Monday, September 24, 2012

No Place Like Home

I noticed an article in the Post last week identifying the ten wealthiest counties in America, seven of which are located in the Washington, D.C. area. Arlington apparently has jumped from fifth to third in the latest list. Nothing really new about that. I read that in two other categories Arlington ranks #1. This is the county with the highest average property value in the nation, again no surprise to those paying such high rental or mortgage payments. In addition, Arlington is the most well-educated county in America with the highest percentage of residents with college, graduate, and post-graduate degrees.

Another interesting characteristic of Arlington is that so many of us are from someplace else, all over the country and the world. I would bet that our native Virginians make up a minority here in Arlington as the capital draws all kinds of people from all kinds of places. What a unique culture, what a remarkable melting pot of people coming together in Northern Virginia.

I'm not sure what you make of all this, but for those of us who live here in Arlington, there really is no place like home. It's a one of a kind place to live and work and a unique place to serve and minister as the people of God.

So, how do we live out the Gospel in a place like this? How can we be the Church with conscience and credibility? What does it mean to be faithful to Christ right here, right now? These are the questions that we must answer as a church, as God's restless Spirit stirs and leads us on. As I finished the article in the newspaper I thought of these ancient words from the prophet:
23 This is what the Lord says:
“Let not the wise boast of their wisdom
    or the strong boast of their strength
    or the rich boast of their riches,
24 but let the one who boasts boast about this:
    that they have the understanding to know me,
that I am the Lord, who exercises kindness,
    justice and righteousness on earth,
    for in these I delight,”
declares the Lord.   (Jeremiah 9:23-24 NIV)

Thursday, September 20, 2012

I Am Not Who I Was

“I have walked through many lives,
some of them my own,
and I am not who I was,
though some principle of being abides,
from which I struggle not to stray.
When I look behind,
as I am compelled to look before I can gather strength to proceed on my journey,
I see the milestones dwindling toward the horizon and the slow fires trailing from the abandoned camp-sites, over which the scavenger angels wheel on heavy wings.
Oh, I have made myself a tribe out of my true affections,
and my tribe is scattered!
How shall the heart be reconciled to its feast of losses?
In a rising wind,
the manic dust of my friends,
those who fell along the way,
bitterly stings my face.
Yet I turn.
I turn,
exulting somewhat,
with my will intact to go wherever I need to go,
and every stone on the road precious to me.
In my darkest night,
when the moon was covered and I roamed through the wreckage,
a nimbus-clouded voice directed me:
-Live in the layers, not on the litter-
Though I lack the art to decipher it,
no doubt the next chapter in my book of transformations is already written.
I am not done with my changes.”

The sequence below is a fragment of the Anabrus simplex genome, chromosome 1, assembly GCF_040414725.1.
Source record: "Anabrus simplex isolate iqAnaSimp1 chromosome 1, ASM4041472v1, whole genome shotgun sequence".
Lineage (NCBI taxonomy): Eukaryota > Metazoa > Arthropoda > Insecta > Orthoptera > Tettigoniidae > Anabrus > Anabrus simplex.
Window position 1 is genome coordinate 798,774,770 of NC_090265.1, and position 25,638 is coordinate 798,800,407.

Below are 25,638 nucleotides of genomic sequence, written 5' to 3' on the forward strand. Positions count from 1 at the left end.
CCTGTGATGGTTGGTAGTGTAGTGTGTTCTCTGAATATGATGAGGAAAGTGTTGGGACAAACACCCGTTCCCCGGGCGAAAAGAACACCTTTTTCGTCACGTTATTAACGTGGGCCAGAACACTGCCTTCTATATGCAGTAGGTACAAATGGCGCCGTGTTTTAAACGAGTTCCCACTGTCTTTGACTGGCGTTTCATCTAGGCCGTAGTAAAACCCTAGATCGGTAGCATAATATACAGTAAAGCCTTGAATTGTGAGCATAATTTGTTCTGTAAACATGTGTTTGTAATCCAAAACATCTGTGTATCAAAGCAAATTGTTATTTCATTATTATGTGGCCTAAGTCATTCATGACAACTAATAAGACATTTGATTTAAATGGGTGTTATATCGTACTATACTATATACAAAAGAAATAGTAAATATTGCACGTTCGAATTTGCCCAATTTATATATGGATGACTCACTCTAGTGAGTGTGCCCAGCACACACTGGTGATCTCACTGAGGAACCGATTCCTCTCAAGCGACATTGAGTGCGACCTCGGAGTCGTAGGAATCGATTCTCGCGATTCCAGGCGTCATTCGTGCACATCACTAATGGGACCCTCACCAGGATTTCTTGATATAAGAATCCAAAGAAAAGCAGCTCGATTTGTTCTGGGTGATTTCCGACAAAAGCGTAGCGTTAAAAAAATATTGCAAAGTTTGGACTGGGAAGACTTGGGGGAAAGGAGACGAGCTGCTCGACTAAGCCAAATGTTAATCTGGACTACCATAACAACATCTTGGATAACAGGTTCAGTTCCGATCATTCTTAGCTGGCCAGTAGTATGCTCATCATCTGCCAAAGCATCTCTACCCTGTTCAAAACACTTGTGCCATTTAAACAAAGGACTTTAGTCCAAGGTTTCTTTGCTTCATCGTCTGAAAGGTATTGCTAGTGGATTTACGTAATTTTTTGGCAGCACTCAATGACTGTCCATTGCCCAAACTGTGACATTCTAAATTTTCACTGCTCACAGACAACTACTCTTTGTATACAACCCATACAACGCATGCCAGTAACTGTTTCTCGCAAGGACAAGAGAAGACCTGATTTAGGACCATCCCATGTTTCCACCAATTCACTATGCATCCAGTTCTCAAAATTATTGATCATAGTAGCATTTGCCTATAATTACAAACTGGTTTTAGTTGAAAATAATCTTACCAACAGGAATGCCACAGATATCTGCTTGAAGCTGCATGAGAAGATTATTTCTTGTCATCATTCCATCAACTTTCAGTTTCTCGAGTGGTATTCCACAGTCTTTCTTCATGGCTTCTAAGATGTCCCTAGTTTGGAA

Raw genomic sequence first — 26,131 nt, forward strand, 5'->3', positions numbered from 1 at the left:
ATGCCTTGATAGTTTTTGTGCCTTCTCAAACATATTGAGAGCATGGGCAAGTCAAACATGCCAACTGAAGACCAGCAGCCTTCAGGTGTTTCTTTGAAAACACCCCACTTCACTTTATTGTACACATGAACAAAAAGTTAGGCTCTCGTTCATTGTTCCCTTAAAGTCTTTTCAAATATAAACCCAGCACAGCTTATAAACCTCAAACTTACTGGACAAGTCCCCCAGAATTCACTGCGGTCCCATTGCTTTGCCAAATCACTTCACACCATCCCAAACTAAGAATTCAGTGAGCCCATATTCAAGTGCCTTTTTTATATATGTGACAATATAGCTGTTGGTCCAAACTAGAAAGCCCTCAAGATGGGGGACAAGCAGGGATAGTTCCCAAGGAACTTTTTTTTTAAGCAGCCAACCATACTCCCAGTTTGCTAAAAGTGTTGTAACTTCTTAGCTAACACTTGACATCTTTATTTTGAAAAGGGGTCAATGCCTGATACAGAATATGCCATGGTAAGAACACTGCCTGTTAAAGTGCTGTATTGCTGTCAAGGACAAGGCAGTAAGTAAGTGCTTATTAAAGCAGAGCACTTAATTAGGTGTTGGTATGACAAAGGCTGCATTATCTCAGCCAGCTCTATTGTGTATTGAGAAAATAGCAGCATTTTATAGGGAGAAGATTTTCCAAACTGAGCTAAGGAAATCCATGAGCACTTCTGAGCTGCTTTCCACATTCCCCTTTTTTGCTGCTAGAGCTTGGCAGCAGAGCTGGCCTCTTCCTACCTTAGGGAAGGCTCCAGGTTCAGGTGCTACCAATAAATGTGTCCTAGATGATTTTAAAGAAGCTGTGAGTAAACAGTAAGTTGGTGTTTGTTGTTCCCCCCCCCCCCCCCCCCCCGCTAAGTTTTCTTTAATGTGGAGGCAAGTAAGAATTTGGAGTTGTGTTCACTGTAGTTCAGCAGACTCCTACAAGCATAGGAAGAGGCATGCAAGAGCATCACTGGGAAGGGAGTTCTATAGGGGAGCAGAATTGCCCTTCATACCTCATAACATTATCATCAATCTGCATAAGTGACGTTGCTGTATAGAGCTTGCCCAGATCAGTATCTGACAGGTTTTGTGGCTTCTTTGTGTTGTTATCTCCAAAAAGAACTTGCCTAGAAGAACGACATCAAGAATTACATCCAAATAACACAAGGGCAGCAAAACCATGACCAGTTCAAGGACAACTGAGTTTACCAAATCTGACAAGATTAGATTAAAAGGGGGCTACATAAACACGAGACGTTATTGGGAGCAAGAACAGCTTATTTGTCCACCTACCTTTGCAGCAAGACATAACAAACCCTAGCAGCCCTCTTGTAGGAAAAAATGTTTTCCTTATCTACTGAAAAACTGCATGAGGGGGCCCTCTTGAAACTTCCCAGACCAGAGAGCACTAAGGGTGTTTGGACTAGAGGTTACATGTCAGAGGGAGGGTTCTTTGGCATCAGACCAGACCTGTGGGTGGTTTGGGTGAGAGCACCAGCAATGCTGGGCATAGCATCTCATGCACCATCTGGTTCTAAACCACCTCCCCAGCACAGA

- Stanley Kunitz, The Collected Poems

Monday, September 17, 2012

Poop on the Floor

Duke, our beloved plott hound, is a master of understatement. His preferred style of communication is sophisticated and subtle. Nothing obvious or boisterous about Duke. He prefers to drop shy hints about his personal needs and if we are not paying careful attention, he will drop something else. Poop on the floor. I know, it's not pleasant and it's not frequent, and I am getting more skilled and attentive day by day. I am beginning to pick up on his casual glance toward the door, his soft, almost imperceptible whine, his trot through the kitchen. So, we are doing much better.

In the interest of full disclosure I should mention that Duke is learning some important things about me as well. This educational process is a two way street. I think Duke has picked up on my not so subtle tirades when I see poop on the floor, how his unwillingness to take care of his business outside does not make me more tolerant of his accidents indoors, and how I am so much more agreeable and friendly when he sticks to his normal routine of bodily functions.

On our early morning runs or when we take long walks in the evening or go to the dog park, I don't mind carrying a plastic bag or two and picking up after Duke along the way. No big deal. He's my dog and he's my mess. But no more poop on the floor. Enough already.

The only exception to Duke's shy, quiet manner is when some poor innocent soul rings our doorbell. At that moment Duke is transformed into an incredibly noisy barking beast, bounding to the door to terrorize our unsuspecting guest. And though he is big enough to terrify the faint of heart, he means no harm. When I open the door, he sniffs and calms down and backs away, not really interested in eating our guest. He's all bluff, no bite, and we are glad of that.

So here's the deal, if we would let Duke's nervous habits teach us all a thing or two. You and I would do well to learn when to kick up a fuss and when to keep calm, when to bark and when to be still, when to take care of our business, and how best to make our Master smile.